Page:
This is the story of Gawain: crashing through in-progress myths that don’t belong to him, brushing against gods. This is the story of Gawain, stumbling through the forest, his soul bared, searching: For himself, sure, but most importantly, for his legend.
In Chungking Express, everything is important—every can of pineapple, every dripping towel, every loop of “California Dreamin’”—mimicking that all-encompassing feeling of infatuation. These small items hold an entire story, the heartbreak and the hope and the waiting.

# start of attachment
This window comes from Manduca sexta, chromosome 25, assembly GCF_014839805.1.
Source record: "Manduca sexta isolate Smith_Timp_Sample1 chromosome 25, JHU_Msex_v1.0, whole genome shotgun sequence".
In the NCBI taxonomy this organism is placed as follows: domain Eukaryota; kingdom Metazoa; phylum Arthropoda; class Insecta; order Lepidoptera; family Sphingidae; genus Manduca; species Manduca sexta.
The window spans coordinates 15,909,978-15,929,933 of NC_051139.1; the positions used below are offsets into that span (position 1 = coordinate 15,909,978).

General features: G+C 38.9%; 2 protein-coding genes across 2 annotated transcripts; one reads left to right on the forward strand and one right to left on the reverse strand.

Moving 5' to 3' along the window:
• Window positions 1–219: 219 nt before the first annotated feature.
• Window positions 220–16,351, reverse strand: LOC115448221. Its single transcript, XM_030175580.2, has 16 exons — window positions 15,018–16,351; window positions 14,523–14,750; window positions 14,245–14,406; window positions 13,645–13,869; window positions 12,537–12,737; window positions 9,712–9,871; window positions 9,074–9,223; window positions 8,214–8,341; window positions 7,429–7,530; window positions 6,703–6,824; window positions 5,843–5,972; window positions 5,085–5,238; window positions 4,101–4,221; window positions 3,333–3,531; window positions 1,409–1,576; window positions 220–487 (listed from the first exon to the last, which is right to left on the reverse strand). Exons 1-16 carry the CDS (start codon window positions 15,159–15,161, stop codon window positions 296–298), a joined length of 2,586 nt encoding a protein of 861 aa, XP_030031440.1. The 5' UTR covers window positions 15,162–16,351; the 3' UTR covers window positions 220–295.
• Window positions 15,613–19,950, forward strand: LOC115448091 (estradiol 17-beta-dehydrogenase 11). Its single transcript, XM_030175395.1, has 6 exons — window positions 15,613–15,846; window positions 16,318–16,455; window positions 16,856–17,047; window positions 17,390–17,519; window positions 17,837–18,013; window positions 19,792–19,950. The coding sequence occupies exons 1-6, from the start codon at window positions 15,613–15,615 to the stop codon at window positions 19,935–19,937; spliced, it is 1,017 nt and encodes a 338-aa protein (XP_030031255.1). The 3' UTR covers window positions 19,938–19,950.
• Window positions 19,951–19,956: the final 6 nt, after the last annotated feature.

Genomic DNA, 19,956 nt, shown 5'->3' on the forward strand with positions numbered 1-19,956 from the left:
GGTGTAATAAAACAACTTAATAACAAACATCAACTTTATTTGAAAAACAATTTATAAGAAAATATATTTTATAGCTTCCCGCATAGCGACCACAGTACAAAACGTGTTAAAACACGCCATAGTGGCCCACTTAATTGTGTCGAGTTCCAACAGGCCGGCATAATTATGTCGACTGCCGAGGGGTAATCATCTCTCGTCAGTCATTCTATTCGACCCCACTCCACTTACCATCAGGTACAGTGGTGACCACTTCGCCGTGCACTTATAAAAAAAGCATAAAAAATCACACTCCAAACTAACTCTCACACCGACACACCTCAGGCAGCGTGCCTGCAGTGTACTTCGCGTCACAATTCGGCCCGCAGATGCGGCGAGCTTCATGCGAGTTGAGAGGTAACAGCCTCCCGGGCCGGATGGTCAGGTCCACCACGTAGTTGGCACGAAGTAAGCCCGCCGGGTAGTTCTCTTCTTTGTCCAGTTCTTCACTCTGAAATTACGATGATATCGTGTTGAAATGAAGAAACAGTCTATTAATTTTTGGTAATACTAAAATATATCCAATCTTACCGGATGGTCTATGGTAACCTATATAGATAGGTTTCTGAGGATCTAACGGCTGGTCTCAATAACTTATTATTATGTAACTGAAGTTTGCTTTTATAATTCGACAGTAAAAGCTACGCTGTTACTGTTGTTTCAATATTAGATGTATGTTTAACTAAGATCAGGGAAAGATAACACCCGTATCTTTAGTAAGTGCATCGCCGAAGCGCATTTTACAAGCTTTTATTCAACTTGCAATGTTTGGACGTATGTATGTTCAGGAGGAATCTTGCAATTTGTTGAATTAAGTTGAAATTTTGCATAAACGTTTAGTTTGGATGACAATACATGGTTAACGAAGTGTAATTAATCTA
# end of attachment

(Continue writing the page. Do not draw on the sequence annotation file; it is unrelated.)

In both The Haunting of Hill House and Annihilation, landscapes are the loci of the characters’ malfunctions. Hill House and Area X, respectively, give their characters a place to focus their energy—and then use that energy, that sense of comfort, to undo them.
Women aren’t the stories you think their bodies tell you.
As a season, Twin Peaks: The Return contains itself; it answers its own questions and then undoes its entirety.